ACCESSIBILITY & ACCOMMODATIONS:Students with Disabilities in Higher EducationFaculty Training Module(Non-Managers Only)Hope Fisher, MATrinity Washington UniversityDisability Support Services (DSS)Sheehan Library 103202-884-9358FisherH@TrinityDC.edu
TRAINING OBJECTIVESThrough this training, participants will be able to:1. Provide an example of appropriate language and behavior towards people with disabilities.2. Describe the two major roles that faculty are responsible for incorporating into their work at Trinity.3. Articulate three or more concrete strategies that they will implement, to promote accessibility and inclusion.
INTRODUCTION & OUTLINEI. Defining and Discussing Disability Appropriately • Legal Definition of Disability • Disability EtiquetteII. Framework and Practical Applications • Data Trends in Disability and Higher Education • Accessibility and the Law: Staff Role #1 • Help from Universal Design PrinciplesIII. Disability Services and Accommodations • Working with Disability Support Services: Staff Role #2 • Overview of Classroom Accommodations • Adaptive/Assistive Technology Examples
LEGAL DEFINITION OF DISABILITY The primary legislation governing the civil rights of people with disabilities is theAmericans with Disabilities Act (ADA), as amended. The ADA defines a disability as:A long-lasting physical, cognitive, or psychological condition that substantially impairs a persons ability to perform major life activities without assistance.
(cont’d) LEGAL DEFINITION OF DISABILITY ADA Clarification Points:• Major life activities can include: seeing, hearing, walking, learning, speaking, concentr ating, and using bodily functions (e.g., digestion, circulation).• The ADA’s protection from discrimination covers those who currently have a disability, who have a record of a disability, and who are regarded as having a disability.
(cont’d) LEGAL DEFINITION OF DISABILITYActivity: Defining DisabilityPurpose: To increase comprehension of the definition of “disability”.Directions: I’ll read each of the conditions aloud. Raise your hand, if itIS likely to fall under the ADA definition we just discussed. Deafness Depression Dyslexia Common Cold Sprained Ankle Cerebral Palsy Pregnancy Traumatic Brain Injury Multiple Sclerosis Mild Myopia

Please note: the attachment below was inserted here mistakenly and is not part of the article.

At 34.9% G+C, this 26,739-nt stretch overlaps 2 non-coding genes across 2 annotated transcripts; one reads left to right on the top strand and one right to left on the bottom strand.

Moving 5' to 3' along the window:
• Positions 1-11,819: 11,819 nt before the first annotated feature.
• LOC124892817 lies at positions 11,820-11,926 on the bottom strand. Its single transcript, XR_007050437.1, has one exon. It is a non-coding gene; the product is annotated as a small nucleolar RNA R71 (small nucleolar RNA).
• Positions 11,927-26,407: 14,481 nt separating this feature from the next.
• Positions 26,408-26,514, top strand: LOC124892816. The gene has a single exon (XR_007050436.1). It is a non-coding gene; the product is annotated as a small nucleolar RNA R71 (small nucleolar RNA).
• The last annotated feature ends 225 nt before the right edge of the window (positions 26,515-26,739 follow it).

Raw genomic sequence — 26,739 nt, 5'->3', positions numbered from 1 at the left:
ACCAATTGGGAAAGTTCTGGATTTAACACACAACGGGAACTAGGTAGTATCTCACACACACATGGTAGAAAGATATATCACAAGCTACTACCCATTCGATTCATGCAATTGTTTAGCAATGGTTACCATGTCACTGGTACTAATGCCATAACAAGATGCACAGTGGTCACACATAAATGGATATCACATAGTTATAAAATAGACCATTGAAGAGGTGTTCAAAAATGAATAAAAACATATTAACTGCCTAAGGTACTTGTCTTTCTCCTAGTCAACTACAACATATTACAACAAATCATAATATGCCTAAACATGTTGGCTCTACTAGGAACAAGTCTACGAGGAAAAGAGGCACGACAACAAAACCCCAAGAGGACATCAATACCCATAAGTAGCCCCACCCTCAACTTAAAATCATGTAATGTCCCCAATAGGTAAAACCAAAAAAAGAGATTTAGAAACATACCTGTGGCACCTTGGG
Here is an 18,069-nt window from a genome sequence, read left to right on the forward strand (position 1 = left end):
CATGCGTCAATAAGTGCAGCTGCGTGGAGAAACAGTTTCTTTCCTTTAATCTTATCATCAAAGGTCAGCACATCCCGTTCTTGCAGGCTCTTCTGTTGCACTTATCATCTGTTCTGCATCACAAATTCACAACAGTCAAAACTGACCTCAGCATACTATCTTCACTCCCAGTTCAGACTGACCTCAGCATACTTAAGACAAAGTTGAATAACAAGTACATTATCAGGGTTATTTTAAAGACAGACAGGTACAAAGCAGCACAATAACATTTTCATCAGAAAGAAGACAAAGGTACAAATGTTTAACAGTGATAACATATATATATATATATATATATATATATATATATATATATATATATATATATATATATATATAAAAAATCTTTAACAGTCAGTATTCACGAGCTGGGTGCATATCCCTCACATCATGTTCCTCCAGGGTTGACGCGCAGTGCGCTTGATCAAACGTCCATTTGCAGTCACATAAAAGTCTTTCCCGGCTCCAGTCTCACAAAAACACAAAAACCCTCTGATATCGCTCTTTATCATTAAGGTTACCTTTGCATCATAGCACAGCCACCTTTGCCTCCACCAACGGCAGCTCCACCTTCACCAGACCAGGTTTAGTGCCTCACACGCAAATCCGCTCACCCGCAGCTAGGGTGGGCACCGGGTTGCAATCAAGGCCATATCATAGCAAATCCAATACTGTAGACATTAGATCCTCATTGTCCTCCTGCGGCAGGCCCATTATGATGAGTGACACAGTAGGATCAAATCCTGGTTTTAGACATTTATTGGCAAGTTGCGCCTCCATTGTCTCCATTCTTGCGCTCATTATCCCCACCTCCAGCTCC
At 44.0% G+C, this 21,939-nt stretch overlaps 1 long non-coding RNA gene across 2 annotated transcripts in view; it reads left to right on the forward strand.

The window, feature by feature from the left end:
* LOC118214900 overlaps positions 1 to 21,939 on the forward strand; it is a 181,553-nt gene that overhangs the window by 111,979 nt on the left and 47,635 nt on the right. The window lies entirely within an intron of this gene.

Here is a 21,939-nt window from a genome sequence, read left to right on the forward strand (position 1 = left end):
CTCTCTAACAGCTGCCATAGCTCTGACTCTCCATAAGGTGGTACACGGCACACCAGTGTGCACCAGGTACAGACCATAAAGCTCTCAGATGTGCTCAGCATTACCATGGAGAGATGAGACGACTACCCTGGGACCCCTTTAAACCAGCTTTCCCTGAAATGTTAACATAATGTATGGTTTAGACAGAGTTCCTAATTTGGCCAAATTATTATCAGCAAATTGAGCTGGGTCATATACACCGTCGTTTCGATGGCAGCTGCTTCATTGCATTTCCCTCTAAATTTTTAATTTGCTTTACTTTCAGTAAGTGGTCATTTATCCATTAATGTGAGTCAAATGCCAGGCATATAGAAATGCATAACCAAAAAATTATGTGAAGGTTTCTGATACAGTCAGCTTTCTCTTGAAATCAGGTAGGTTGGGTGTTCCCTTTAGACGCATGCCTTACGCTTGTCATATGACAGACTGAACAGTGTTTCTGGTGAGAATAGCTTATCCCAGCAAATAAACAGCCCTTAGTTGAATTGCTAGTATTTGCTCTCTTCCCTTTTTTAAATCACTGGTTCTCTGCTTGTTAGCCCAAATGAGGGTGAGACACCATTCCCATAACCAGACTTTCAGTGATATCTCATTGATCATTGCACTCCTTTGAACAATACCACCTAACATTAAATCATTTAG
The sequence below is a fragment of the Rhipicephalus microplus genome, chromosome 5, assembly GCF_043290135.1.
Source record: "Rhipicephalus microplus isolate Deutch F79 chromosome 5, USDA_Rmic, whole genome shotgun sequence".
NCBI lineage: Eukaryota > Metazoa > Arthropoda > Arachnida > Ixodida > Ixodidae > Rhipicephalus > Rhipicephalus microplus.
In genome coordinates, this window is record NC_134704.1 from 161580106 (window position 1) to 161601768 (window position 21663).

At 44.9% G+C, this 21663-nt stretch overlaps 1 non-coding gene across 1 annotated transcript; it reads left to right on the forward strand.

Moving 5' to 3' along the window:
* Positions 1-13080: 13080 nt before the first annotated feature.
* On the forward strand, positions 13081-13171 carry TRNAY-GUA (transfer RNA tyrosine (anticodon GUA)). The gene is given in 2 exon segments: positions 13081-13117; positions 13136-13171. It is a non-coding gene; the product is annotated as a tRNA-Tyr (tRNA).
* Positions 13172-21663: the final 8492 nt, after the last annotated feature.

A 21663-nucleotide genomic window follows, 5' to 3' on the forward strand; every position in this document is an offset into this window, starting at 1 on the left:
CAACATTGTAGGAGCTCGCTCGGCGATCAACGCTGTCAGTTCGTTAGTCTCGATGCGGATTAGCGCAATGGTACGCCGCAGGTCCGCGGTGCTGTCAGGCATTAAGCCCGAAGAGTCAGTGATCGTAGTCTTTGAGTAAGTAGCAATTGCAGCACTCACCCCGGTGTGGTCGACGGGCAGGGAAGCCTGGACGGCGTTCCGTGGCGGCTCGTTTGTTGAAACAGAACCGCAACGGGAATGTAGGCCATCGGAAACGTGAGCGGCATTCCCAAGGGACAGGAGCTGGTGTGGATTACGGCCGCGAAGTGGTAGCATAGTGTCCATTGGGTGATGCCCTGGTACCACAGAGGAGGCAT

(cont’d) DISABILITY ETIQUETTE: YOUR LANGUAGE Tips for everyday communication:1. Use person-centered language. Name the individual before the disability, as in “a person with ________”.2. Remove grossly offensive terms (e.g., crippled) from your vocabulary. Also, phase out antiquated terms like “handicapped” or “challenged”.3. Avoid using unwarranted qualifiers, like “special” or “superhuman”, to describe people with disabilities.4. Don’t use the disability, as a primary description.
(cont’d) DISABILITY ETIQUETTE: YOUR BEHAVIOR Tips for everyday interactions:1. Stay alert of environmental barriers that may pose an issue for those with visual or mobility disabilities.2. Respect individual privacy. Make sure that others aren’t around when discussing someone else’s disability.3. Don’t force your “help”. Ask IF and HOW you can assist.4. Use the same non-verbal cues that you would use with anyone else (e.g., hand-shakes, eye contact).
(cont’d) DISABILITY ETIQUETTEActivity: Language & BehaviorPurpose: To apply disability etiquette concepts to real-world examples.Directions: In your groups, discuss the 3 statements below (from thehandout) and determine if each one is MOSTLY TRUE or MOSTLY FALSE.1. “When I meet a person who has a disability, I should not ask them about their disability.”2. “It’s not OK to touch someone’s wheelchair or service dog.”3. “If one of my student’s is accompanied by a personal aide or sign language interpreter, I must speak directly to the aide or interpreter.”
(cont’d) DISABILITY ETIQUETTEActivity: Language & Behavior1. “When I meet a person who has a disability, I should not ask them about their disability.” True or False? MOSTLY TRUE. For personal privacy and legal reasons, it is generally NOT a good idea to ask someone about a disability that they have not voluntarily disclosed to you.
(cont’d) DISABILITY ETIQUETTEActivity: Language & Behavior2. “It’s not OK to touch someone’s wheelchair or service dog.” True or False? MOSTLY TRUE. Avoid leaning on someone’s wheelchair or playing with their service animal. Consider these to be an extension of their body space.
(cont’d) DISABILITY ETIQUETTEActivity: Language & Behavior3. “If one of my student’s is accompanied by a personal aide or sign language interpreter, I must speak directly to the aide or interpreter.” True or False? MOSTLY FALSE. Similar to wheelchairs and service animals, their purpose is auxiliary. You should speak directly to the person who is conducting business with you.